Tuesday, January 26, 2010

Respect Thy Player


"Time is the most valuable thing a man can spend." -Theophrastus

We entreat customers of our games for their money. But in reciprocity, they entrust us with that most valuable thing: their time. Ultimately, it's the only thing we have that's wholly ours and completely irreplaceable. It's a bigger responsibility than many, across all entertainment industries, realize. And while games may be the only place where we can try again forever (and dammit, it's good to see Duncan again), the time we spend play games never comes back. We ought to make that time well spent.

It's something I've been thinking about a bit lately, in terms of making games with smaller scopes. We should question the seemingly prevailing wisdom that more is better, and not just because feature creep will kill you slowly and painfully. I'm interested in finding ways to create games of smaller scope that still have enough substance to carry meaning. When players invest their time in your game, they deserve you having spent some time asking "why are we doing this?"

It's a bit concerning, in that creating smaller games seems somewhat antithetical to the way the best games are made. Prototype, iterate, test, repeat is much harder on a shortened schedule, with all the other dependencies of core tech and pipeline setup, production considerations, manpower, etc. I'm sure these issues can be overcome, but they are not trivial ones.

This isn't a ubiquitous call for shorter games, don't get me wrong. I have no desire to trade my ~80 hours in Fallout 3. But we have a somewhat clearer idea of what that success looks like. And it requires excellent people, a steady hand and flawless execution. Aside from Valve's Portal, we haven't seen as much emphasis on smaller scoped games. Seems like fertile ground to me.

My marked hesitation toward social games is largely rooted in this. Much as with other casual offerings from PopCap et al., these games seem to be setup exclusively to kill time. They don't have any expressiveness or intended meaning and rarely even any craft worth admiring. And it doesn't help that the most successful ones are basically pyramid schemes that exploit the human psyche. While the same charges can absolutely be laid for many AAA games, there have been plenty that have demonstrated it needn't be that way. I have yet to see such offerings from social games and am skeptical their business climate will allow otherwise.

I actually feel the same way about a lot of MMOs being structured as digital Skinner Boxes. And that's not even considering how much of a markup $10 is to model, texture and rig a single character. Now I'm a big believer in person responsibility and don't think these games should be banned, monitored or any similar nonsense. But wow, I can't imagine being okay working on such a thing.

Steve wrote a similar statement a few days ago and it encouraged me to move this from the back burner. While his claims are a little more structural than mine, it seems cut from the same cloth. The time people invest should come with good return, be it meaningful cognitive exercise or time well spent with others. My Left 4 Dead 2 and New Super Mario Bros. Wii sessions with friends provided many good times.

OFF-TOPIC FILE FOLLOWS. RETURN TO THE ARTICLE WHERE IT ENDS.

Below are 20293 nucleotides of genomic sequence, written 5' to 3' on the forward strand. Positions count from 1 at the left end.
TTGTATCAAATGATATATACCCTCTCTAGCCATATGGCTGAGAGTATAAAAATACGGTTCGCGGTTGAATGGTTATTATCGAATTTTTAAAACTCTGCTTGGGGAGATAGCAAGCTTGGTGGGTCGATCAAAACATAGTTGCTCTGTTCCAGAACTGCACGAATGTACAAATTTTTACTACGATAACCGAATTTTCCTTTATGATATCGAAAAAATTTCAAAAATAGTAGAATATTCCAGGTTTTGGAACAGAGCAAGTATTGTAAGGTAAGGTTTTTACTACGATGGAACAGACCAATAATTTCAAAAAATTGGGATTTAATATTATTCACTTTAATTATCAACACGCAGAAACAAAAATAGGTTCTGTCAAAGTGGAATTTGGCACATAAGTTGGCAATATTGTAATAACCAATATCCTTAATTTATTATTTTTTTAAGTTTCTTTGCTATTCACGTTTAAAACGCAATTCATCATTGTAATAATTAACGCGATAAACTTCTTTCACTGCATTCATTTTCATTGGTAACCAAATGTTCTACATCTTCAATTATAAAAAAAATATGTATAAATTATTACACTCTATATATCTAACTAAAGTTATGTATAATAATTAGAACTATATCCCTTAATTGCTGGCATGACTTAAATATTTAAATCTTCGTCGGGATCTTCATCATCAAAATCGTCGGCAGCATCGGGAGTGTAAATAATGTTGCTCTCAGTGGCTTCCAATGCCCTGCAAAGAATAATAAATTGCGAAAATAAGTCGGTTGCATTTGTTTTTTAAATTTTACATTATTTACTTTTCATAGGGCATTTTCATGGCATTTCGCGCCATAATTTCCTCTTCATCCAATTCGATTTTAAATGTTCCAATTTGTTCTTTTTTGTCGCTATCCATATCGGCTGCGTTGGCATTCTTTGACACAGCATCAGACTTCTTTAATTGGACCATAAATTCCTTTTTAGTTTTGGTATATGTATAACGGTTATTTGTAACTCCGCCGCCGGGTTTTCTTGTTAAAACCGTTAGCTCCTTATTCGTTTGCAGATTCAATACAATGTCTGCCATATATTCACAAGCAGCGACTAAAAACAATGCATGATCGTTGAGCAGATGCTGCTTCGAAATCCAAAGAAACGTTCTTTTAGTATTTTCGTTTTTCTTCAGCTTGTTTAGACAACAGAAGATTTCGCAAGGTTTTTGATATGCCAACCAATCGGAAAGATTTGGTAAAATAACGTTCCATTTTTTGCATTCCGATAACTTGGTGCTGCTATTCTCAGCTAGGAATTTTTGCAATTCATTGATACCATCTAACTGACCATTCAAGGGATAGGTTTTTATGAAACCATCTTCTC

It can even come in ways most unexpected. My wife helped helped me solve the final puzzle of Machinarium, a musical tone puzzle that I have a poor ear for. I tried for about 15 minutes, making an overly complicated graph until finally succumbing and requesting help. She solved it on the second try. Obviously it's much harder to design for those things, but it was still a fond moment.

That's a long-winded way of saying players give us their trust that we will not abuse the time they spend with our labours. Respect that they are choosing to spend some of that most precious time with us and make it time well worth spending.

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4 Comments:

Blogger David Carlton said...

I realized a few years ago that, for me, the cost of a game in terms of time was overwhelmingly more important than its cost in terms of money, because the former is so much scarcer for me (at least in the quantities relevant for video games) right now. Which certainly wasn't always the case (I guess it must have changed soon after leaving grad school), and even now I still haven't completely internalized it, judging from the length of games I'm playing. Or maybe I have, but I'm deciding that the value to me of playing the game is still more important than time spent? Hard to say; I should spend more time seeking out denser experiences.

January 27, 2010 at 9:46 PM  
Blogger Nels Anderson said...

@David "Denser experiences," I like that. That's really what I'd like to see more of (and more acceptance of)- designing toward dense experiences rather than trying to shrink or bloat content to fit an average playtime mark.

(Sorry for the delayed response, busy with work and my internet at home has been dead for days.)

January 31, 2010 at 8:24 PM  
Blogger David Carlton said...

I just ran into a similar use of "density": at http://www.tale-of-tales.com/tales/RAM.html the Tale of Tales folks quote Ueda as saying "Reduce the volume, Increase the quality and density."

February 6, 2010 at 5:25 PM  
Blogger Nels Anderson said...

@David Very nice, I dig that (and most of their manifesto in general).

February 6, 2010 at 9:49 PM  

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